Sanofi will partner with Denali Therapeutics to develop its receptor-interacting serine/threonine-protein kinase 1 (RIPK1) inhibitor candidates as treatments for neurological and systemic inflammatory diseases, Denali said today, through a collaboration that could generate more than $1.125 billion for the South San Francisco, CA, biotech.
Denali’s RIPK1 inhibitor pipeline consists of candidates designed to target RIPK1, a signaling protein in the TNF receptor pathway that regulates inflammation and cell death in tissues throughout the body.
The RIPK1 inhibitor pipeline includes an unspecified number of preclinical molecules as well as two lead candidates:
- DNL747, a Phase I brain-penetrant small molecule inhibitor of RIPK1 that Sanofi and Denali plan to study in Alzheimer’s disease, amyotrophic lateral sclerosis (ALS), and multiple sclerosis (MS).
- DNL758, a small molecule inhibitor of RIPK1 that does not penetrate the brain. The companies plan to study DNL758 in systemic inflammatory diseases such as rheumatoid arthritis and psoriasis.
DNL747 heads the “CNS products” portion of the pipeline, and DNL758 the “Peripheral products” portion.
DNL747 is under study in a Phase I trial that dosed its first healthy volunteers in the Netherlands, Denali said on March 19.
The company added today that it expects Phase Ib trials of DNL747 to begin “in the near-term” in patients with Alzheimer’s and ALS. Denali has agreed to lead Phase II trials in Alzheimer’s, while Sanofi will lead Phase II clinical trials in MS and ALS, as well as future Phase III trials in all neurological indications.
Sanofi has agreed to fully fund Phase Ib and Phase II clinical development costs for DNL747 for MS, ALS, and other neurological indications—except Alzheimer’s, which will be funded by Denali. Sanofi will also fund 70% of Phase III trials for all neurological indications, with Denali paying the remaining 30%.
DNL758 clinical trials are expected to launch next year, Denali said, with Sanofi agreeing to fully fund the clinical development costs for the candidate in systemic inflammatory diseases.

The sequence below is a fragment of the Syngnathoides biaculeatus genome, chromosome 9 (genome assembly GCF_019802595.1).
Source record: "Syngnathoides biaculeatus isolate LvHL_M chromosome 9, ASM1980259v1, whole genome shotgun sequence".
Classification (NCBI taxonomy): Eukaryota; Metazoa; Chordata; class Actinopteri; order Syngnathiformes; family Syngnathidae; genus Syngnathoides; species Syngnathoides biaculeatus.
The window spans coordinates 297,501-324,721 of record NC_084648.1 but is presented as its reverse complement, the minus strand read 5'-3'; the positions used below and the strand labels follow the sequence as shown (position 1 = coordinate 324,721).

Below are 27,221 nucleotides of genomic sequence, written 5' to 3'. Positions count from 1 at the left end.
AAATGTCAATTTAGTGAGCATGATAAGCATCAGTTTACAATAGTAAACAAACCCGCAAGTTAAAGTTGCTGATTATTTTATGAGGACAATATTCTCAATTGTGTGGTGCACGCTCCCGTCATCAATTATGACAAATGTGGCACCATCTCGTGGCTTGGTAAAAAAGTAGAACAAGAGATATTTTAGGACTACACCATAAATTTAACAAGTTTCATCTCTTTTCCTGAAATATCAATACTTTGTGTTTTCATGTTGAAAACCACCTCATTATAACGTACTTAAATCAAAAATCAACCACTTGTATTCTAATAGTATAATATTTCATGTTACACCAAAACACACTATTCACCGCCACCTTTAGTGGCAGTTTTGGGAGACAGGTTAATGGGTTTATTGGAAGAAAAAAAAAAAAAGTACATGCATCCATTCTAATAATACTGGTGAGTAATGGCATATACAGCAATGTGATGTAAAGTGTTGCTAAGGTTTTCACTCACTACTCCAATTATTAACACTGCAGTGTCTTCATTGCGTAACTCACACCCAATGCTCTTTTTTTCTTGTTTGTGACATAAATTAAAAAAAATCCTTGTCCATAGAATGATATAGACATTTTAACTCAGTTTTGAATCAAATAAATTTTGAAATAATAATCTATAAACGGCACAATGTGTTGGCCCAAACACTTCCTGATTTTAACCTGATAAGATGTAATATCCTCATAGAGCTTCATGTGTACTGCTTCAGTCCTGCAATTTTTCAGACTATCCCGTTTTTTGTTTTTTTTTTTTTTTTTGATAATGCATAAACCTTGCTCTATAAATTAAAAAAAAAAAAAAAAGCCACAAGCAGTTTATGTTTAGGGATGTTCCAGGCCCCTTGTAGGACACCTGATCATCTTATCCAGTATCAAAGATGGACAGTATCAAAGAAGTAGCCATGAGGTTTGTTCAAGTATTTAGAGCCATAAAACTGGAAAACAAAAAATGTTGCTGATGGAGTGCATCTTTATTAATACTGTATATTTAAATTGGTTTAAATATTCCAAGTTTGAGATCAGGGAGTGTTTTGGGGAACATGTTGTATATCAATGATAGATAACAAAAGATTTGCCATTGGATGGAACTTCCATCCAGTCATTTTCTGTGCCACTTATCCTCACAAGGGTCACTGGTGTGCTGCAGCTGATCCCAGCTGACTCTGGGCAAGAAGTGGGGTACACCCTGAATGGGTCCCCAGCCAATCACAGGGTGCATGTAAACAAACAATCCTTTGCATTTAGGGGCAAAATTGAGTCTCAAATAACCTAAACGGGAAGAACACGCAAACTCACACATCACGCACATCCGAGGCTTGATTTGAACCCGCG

“RIPK1 is a promising target with the potential to bring disease modifying medicines to patients suffering from neurodegenerative diseases as well as systemic inflammatory diseases,” Denali CEO Ryan Watts, Ph.D., said in a statement. “We are very excited to partner with Sanofi and expand our RIPK1 program into new indications.”
Denali gained access to the RIPK1 pipeline in June 2015 when it acquired Incro Pharmaceuticals for $1.5 million, consisting of $0.9 million in assumed liabilities and $0.6 million in shares of its common stock. A year later, Denali issued an additional $5.3 million in shares of common stock in connection with the acquisition after undisclosed milestones were achieved, according to the company’s Form 10-K annual report for 2017.
Incro initially pursued development of RIPK1 inhibitor treatments through a license and collaboration agreement with Harvard University, though Denali said it discovered both DNL747 and DNL758.
Sanofi agreed to pay Denali $125 million upfront, and potentially $1.095 billion in payments tied to achieving development and commercial milestones—consisting of $600 million in clinical and regulatory milestone payments for CNS Products, and $495 million in clinical, regulatory and commercial milestone payments for Peripheral Products, according to a regulatory filing.
Sanofi and Denali also agreed to equally share commercial profits and losses from DNL747 in the U.S. and China, while Sanofi will pay Denali royalties on DNL747 sales outside those countries, and royalties on worldwide sales of DNL758.
“We look forward to working with Denali on the RIPK1 program as we explore the potential of this mechanism in neurologic and inflammatory diseases,” added Rita Balice-Gordon, Ph.D., Global Head of Rare and Neurologic Diseases Research at Sanofi.